# Sub : Help on FSK demodulation

Started by January 2, 2004
```Hello

I am using binay FSK.  The symbol duration is 'T'. Let the two
signal frequencies be f1 and f2.
Ideally, we need to select f1 and f2, such that  (f1-f2)= k/T;
{k=1,2..}.
Both my frequencies are less that 2kHz.
'T' is in the order of 20 micro secs.

My question:
1.In a practical scenario, do we have to choose f1 and f2, that
precisely satisfies the above equation? If not, what is the tolerance
that can could be feasible?

2. In the above equation ,if 'k' increases, is the performance
guaranteed to improve?

3. In literature, we come across two types of noncoherent
FSKdemodulators
(b)Receiver with bandpass filters and envelop detectors.
Is there any obligations in choosing any one of the two demodulators?
{Note my frequencies are < 2kHz}

4. Is the information given insufficient?

Partha
```
```"Parthasarathy" <parth175@yahoo.co.in> wrote in message
> Hello
>
>       I am using binay FSK.  The symbol duration is 'T'. Let the two
> signal frequencies be f1 and f2.
> Ideally, we need to select f1 and f2, such that  (f1-f2)= k/T;
> {k=1,2..}.
> Both my frequencies are less that 2kHz.
> 'T' is in the order of 20 micro secs.
>
> My question:
> 1.In a practical scenario, do we have to choose f1 and f2, that
> precisely satisfies the above equation? If not, what is the tolerance
> that can could be feasible?
>
> 2. In the above equation ,if 'k' increases, is the performance
> guaranteed to improve?
>
> 3. In literature, we come across two types of noncoherent
> FSKdemodulators
>       (b)Receiver with bandpass filters and envelop detectors.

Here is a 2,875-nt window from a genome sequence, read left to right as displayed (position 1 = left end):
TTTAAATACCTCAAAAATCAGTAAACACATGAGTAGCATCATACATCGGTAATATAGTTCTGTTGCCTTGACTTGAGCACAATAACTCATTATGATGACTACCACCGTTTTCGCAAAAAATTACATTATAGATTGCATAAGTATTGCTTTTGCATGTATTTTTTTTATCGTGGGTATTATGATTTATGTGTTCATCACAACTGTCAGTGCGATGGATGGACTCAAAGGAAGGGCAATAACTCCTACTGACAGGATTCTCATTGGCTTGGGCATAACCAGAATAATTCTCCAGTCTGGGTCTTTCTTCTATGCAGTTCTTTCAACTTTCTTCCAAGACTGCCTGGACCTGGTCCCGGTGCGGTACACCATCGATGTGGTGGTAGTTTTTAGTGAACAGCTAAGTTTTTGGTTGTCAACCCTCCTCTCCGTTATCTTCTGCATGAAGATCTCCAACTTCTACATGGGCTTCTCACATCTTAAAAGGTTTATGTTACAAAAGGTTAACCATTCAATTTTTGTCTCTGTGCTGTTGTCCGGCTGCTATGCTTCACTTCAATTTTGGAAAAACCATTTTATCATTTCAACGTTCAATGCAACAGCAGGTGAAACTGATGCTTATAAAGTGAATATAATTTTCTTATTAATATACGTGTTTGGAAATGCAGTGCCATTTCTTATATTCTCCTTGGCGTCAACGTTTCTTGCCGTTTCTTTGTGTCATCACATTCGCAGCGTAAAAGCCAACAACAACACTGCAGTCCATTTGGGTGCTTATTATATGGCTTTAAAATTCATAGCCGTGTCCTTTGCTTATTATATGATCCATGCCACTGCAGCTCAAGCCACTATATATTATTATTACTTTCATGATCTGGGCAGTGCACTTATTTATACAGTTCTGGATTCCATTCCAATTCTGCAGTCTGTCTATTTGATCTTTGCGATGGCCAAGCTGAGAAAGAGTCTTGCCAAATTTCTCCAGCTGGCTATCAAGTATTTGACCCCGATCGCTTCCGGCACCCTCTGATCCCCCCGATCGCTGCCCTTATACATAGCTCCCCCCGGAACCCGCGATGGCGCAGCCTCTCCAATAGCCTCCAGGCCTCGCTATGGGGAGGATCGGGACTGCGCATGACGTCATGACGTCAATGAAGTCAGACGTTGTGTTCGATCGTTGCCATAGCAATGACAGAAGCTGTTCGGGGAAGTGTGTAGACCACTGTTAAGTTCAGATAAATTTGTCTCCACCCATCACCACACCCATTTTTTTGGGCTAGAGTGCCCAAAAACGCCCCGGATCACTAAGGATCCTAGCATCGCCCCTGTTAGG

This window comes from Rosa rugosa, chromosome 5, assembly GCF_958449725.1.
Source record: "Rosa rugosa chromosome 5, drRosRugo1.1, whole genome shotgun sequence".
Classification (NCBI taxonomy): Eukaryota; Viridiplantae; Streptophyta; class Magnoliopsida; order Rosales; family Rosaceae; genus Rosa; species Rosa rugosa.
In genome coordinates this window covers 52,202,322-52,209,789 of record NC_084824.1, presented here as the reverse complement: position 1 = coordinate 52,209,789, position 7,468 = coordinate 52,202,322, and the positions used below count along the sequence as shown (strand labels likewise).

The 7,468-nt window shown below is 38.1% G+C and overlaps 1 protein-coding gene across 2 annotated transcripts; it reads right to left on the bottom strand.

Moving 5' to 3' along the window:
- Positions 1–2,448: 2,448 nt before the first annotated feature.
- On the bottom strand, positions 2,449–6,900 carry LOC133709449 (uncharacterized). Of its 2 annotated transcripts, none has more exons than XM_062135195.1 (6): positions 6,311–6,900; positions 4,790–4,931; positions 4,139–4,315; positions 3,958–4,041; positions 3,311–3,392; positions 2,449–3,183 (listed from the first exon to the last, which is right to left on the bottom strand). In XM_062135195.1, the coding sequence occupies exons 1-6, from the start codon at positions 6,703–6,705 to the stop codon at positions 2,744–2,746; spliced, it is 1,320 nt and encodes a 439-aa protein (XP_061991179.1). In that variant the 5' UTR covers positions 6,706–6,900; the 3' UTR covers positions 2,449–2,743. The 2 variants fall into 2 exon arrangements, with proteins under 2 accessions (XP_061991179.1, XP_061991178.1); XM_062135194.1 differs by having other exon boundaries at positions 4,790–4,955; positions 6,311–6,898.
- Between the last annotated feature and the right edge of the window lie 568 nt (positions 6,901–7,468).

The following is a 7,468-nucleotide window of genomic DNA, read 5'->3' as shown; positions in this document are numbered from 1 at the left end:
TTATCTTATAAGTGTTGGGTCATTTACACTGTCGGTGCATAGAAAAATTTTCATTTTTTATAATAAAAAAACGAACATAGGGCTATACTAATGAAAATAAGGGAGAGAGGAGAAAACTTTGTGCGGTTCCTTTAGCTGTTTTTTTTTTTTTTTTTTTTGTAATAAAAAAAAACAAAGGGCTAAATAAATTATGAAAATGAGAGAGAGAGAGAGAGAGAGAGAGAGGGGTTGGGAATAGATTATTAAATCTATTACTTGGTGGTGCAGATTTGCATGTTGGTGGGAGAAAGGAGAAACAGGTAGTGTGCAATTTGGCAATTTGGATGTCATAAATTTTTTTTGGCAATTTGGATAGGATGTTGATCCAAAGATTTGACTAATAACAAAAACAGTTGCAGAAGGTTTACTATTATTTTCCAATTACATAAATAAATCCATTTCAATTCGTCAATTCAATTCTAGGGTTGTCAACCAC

> Is there any obligations in choosing any one of the two demodulators?
> {Note my frequencies are < 2kHz}
>
> 4. Is the information given insufficient?
>

Partha,

Looks like homework.  So, what are your thoughts?
What is your understanding of the relation of k to f1 and f2?  Where does
the assertion:
"ideally, we need to select f1 and f2, such that  (f1-f2)= k/T; {k=1,2..}."
come from and why?
Where are you having trouble? etc.

Fred

```
```> Partha,
>
> Looks like homework.  So, what are your thoughts?
> What is your understanding of the relation of k to f1 and f2?  Where does
> the assertion:
> "ideally, we need to select f1 and f2, such that  (f1-f2)= k/T; {k=1,2..}."
> come from and why?

Fred,
(forgive me, if I am wrong)
I am surprised,to learn that the assertion is obscure.
One can prove this using the orthogonality constraint viz..
Integral(0 to T)[cos(2*pi*f1*t+phi)*cos(2*pi*f2*t)] dt =0.
A detailed proof of the assertion can be found in "Digital
Communications" by Bernard Sklar.

> Where are you having trouble? etc.
>

In one of the projects, where we are using FSK, is not working as